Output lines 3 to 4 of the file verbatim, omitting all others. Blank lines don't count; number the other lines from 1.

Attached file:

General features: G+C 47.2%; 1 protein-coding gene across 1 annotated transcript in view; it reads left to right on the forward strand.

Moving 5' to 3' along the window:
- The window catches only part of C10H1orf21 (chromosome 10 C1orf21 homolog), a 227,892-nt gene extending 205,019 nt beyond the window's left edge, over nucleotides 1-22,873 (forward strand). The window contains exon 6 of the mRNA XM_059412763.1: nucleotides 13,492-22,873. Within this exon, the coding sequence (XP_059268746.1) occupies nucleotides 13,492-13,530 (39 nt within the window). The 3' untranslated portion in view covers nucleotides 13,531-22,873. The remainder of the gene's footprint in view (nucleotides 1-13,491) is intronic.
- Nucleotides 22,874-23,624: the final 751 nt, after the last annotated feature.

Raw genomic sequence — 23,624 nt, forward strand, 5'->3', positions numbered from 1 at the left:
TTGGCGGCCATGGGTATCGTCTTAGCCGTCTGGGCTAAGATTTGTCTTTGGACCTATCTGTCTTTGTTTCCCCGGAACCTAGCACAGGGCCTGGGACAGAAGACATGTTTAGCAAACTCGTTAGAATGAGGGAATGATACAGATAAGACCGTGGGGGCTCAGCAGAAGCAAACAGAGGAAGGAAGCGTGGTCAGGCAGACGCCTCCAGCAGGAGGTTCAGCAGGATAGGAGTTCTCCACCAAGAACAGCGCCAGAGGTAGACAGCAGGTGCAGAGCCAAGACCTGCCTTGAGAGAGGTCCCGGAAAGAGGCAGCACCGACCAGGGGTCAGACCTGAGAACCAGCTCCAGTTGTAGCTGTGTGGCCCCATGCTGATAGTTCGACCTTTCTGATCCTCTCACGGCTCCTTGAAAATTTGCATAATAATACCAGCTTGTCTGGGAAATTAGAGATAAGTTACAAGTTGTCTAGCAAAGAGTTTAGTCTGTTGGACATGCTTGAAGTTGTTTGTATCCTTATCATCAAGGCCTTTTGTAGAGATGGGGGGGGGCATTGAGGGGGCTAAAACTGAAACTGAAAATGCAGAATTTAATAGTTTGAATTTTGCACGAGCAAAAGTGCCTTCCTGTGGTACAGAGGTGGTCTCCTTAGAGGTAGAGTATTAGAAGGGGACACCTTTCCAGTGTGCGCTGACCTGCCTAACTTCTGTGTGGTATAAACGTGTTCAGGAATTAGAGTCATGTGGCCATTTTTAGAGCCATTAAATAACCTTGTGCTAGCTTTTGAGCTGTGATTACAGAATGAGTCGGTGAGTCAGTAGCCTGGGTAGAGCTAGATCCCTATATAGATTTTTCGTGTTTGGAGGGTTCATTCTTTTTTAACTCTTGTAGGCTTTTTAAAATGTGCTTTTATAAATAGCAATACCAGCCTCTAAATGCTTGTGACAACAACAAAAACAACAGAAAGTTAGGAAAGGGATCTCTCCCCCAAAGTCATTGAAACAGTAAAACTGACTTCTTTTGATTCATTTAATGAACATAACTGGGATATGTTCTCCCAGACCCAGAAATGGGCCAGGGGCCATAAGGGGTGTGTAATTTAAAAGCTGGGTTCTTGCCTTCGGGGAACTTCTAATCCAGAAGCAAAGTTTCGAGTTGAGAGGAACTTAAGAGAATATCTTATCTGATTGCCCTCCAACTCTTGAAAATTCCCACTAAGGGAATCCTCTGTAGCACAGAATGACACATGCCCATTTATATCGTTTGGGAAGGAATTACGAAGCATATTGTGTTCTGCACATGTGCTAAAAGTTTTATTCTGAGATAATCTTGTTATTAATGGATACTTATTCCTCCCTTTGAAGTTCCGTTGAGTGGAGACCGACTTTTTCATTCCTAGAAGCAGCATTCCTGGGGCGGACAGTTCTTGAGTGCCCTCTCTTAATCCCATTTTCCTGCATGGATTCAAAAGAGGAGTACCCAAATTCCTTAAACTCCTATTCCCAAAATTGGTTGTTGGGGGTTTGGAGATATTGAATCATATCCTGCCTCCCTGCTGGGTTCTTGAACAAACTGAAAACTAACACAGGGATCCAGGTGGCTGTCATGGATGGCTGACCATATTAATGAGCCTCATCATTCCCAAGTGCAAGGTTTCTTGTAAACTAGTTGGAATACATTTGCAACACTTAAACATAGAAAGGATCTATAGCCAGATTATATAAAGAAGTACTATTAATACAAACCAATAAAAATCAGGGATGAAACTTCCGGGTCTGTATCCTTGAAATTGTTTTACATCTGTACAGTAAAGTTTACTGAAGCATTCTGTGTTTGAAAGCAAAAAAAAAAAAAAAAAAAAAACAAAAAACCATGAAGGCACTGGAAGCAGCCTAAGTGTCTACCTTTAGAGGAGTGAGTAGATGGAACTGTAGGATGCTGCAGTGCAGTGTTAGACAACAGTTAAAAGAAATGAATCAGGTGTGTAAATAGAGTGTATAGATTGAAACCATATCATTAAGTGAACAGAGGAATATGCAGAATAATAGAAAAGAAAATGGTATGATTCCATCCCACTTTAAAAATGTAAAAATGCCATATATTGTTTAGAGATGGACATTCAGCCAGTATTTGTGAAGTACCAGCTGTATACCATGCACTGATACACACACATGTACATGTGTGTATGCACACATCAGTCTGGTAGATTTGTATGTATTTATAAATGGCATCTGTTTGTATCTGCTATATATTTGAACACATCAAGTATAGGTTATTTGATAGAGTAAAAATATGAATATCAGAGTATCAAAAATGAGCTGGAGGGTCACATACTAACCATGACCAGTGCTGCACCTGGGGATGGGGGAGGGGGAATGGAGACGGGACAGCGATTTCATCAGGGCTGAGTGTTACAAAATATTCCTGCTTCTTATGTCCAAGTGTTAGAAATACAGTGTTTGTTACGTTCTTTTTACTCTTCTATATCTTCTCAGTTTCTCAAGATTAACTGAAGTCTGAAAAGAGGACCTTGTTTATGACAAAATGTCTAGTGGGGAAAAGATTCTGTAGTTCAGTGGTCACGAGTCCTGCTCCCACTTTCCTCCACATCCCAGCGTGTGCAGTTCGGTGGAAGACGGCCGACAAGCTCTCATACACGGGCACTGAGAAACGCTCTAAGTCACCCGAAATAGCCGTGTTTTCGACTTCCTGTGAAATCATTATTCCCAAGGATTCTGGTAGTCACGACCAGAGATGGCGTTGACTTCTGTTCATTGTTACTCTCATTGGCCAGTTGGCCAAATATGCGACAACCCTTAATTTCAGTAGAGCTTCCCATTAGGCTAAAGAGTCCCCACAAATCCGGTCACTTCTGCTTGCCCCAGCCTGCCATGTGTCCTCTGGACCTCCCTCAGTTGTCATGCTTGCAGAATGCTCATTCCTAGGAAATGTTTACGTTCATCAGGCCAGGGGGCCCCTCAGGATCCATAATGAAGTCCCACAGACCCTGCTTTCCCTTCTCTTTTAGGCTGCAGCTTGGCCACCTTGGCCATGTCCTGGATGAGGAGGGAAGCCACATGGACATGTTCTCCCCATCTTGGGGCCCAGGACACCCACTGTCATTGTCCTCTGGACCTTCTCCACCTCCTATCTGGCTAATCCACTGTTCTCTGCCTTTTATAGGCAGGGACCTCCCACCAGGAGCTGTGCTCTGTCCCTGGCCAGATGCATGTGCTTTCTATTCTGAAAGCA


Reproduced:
- The window catches only part of C10H1orf21 (chromosome 10 C1orf21 homolog), a 227,892-nt gene extending 205,019 nt beyond the window's left edge, over nucleotides 1-22,873 (forward strand). The window contains exon 6 of the mRNA XM_059412763.1: nucleotides 13,492-22,873. Within this exon, the coding sequence (XP_059268746.1) occupies nucleotides 13,492-13,530 (39 nt within the window). The 3' untranslated portion in view covers nucleotides 13,531-22,873. The remainder of the gene's footprint in view (nucleotides 1-13,491) is intronic.
- Nucleotides 22,874-23,624: the final 751 nt, after the last annotated feature.